Continuing to build his rep as one of the stalwarts in indie rap circles, Brother Ali truly reached another plateau with his 2007 album, The Undisputed Truth. An ambitious long player, the album found Brother Ali hitting on all cylinders, especially on the Ant produced album cut "Daylight." Lyrically rich, with Brother Ali running over the track with precision, "Daylight"s third verse is its most potent, with Ali delving into racial identity in a way that few rappers have, making it on of his more powerful string of couplets.
Standout Bars: I ain't just talking about singing and dancing/I was taught life and manhood by black men/So I'm a product of that understanding/And a small part of me feels like I am them/Does that make me a liar maybe/But I don't want the white folks that praise me to think they can claim me"
In 2009, Brother Ali dropped an EP titled The Truth Is Here, a collection of nine unreleased songs meant to hold over fans until his next full length offering. Out of the tracks, one that is sure to pique your interest is "Little Rodney," which finds Brother Ali painting a picture of the harsh realities of prison life. The song's opening verse is especially vivid, and among the rapper's best to date.
Standout Bars: "Eat, sleep, shit, sweat hardship/A godless society's garbage, twisted mission accomplished/Bars and our sorrows are all that we armed with/Heart disconnected punching walls with a raw fist/Partin, between the villian hell and the coffin/Do the death rattle in the metal maze you lost in"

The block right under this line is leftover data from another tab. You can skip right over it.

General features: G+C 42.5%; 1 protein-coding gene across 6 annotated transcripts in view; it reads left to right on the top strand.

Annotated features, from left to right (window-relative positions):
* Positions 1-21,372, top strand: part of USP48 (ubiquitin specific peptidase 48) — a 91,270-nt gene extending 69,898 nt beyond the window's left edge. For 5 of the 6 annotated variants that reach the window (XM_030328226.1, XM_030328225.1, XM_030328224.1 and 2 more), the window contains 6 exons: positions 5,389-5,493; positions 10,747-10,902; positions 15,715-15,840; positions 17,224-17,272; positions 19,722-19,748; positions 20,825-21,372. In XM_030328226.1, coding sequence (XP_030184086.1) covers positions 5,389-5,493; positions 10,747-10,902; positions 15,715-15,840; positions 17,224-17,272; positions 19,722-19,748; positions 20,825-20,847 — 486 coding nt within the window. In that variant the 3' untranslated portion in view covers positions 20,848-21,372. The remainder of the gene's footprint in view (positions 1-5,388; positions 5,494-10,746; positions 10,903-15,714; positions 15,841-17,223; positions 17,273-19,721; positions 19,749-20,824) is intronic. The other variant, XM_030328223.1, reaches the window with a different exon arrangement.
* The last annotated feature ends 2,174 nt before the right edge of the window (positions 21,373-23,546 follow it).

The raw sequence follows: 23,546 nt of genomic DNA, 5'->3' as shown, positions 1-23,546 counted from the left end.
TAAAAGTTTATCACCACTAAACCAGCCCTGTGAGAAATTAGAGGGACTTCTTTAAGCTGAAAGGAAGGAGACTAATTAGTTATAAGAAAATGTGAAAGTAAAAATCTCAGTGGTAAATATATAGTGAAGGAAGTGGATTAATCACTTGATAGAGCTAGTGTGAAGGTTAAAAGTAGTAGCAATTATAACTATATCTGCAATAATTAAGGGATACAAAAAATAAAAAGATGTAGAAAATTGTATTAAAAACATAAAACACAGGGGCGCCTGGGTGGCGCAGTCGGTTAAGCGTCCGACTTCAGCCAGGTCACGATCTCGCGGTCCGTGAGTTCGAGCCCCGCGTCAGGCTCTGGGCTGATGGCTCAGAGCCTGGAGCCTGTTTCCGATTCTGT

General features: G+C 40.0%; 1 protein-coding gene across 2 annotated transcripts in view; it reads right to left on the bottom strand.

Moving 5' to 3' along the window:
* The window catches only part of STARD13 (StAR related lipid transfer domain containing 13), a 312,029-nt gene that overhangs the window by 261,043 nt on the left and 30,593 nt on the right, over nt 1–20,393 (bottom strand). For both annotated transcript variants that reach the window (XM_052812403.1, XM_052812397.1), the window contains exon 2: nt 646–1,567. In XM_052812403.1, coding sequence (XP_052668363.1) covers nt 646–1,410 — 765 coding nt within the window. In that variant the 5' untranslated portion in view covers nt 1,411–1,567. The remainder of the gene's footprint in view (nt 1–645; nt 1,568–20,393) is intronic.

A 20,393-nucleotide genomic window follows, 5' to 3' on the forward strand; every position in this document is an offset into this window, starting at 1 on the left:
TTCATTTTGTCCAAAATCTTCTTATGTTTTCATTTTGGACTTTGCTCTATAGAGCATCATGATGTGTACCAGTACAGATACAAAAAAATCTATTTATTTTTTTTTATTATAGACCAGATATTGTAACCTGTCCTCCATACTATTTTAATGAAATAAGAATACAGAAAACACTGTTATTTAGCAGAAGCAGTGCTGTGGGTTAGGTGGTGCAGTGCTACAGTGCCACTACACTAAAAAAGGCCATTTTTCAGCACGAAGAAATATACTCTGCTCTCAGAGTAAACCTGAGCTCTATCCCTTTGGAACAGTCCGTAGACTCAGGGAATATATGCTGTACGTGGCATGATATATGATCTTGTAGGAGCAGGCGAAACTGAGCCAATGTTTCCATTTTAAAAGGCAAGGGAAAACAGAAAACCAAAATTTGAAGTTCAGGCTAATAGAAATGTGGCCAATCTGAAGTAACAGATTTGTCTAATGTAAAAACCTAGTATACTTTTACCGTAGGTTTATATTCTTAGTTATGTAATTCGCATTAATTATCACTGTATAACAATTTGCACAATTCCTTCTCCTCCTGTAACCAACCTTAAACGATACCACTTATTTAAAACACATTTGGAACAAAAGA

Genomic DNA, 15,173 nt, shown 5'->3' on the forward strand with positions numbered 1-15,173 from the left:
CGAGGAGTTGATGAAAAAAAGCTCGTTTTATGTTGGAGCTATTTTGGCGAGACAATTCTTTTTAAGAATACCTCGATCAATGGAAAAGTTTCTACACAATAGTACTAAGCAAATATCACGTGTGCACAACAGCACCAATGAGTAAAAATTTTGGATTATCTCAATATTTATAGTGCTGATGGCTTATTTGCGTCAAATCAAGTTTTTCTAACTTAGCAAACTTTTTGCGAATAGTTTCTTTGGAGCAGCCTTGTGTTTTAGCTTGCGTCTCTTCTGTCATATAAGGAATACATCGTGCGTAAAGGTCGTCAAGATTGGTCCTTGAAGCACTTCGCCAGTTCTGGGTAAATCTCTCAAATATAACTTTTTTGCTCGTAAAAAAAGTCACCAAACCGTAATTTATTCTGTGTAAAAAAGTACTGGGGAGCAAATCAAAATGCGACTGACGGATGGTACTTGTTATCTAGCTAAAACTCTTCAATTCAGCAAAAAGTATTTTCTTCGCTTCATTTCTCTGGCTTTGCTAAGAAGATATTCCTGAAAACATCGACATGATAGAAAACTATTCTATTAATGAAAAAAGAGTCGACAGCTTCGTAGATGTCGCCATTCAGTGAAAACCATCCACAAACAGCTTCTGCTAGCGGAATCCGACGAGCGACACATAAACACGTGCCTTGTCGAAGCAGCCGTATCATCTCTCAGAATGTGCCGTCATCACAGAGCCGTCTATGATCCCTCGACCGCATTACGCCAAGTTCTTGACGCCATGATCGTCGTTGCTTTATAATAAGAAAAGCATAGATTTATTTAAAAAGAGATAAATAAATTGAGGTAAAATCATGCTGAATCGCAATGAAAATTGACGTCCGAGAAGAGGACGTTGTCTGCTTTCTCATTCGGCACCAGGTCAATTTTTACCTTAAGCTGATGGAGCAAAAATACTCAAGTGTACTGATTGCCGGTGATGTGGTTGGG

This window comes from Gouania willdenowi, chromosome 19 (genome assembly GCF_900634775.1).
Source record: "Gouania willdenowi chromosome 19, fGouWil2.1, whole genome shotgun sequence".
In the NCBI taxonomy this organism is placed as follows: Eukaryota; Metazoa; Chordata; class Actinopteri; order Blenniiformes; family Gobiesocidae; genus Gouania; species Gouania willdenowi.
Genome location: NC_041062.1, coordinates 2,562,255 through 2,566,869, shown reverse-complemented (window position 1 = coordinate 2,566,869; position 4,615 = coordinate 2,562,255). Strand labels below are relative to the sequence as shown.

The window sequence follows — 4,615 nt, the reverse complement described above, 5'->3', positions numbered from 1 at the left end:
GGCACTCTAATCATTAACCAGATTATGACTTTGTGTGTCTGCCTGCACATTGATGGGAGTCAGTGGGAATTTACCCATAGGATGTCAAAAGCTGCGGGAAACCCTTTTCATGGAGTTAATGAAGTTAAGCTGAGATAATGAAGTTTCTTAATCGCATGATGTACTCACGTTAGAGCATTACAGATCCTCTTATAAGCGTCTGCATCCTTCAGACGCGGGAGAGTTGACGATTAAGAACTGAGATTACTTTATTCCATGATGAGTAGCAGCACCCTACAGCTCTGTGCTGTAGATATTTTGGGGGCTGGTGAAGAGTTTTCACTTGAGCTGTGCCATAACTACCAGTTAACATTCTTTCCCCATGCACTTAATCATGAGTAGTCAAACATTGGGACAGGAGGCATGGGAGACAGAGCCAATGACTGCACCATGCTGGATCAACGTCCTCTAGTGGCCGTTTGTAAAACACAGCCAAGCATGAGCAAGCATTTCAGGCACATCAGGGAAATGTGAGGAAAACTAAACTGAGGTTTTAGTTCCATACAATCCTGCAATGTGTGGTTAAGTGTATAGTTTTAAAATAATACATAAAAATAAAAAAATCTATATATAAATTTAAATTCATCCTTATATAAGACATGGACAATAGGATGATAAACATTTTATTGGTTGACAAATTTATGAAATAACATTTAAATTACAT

Going on a hiatus after the release of his Us album, Brother Ali would return in a big way, unleashing his fifth studio album, Mourning in America and Dreaming in Color, his most highly anticipated project up to that point in his career. "Letter to my Countrymen," the album's opening selection, is a stellar intro aimed at the citizens of America, with the first verse serving as a hell of a public address on the part of Brother Ali.
Standout Bars: "We're up against an ugly trend/Everybody's hustling, don't nobody touch their friends/No group singing and dancing/No anthem nobody holds hands, and.../Instead they give you a handheld/And make you shoulder life's burden by your damn self"
Mourning in America and Dreaming in Color would solidify Brother Ali as one of the leading voices in terms of sociopolitical commentary, with the rapper tackling various elephants in the room throughout the album's 16 songs. One tune that includes some of the more poignant lyrics on the album is "Only Life I Know," on which Brother Ali laments all of the traps and pitfalls set out for those who are impoverished and relegated to the bottom of society. Th second verse on the track is particularly stellar, with the Rhymesayers heavyweight spouting off a bit of reality rap that hits home for more than a few tuning in.
Standout Bars: "First one is follow the rules and stay in school/Be the square dude, that society approves/Get a little job or a shitty appartment/Sub-prime mortgage in a failing house market/The after your life dedication and hardship/You died just as poor as you was when you started"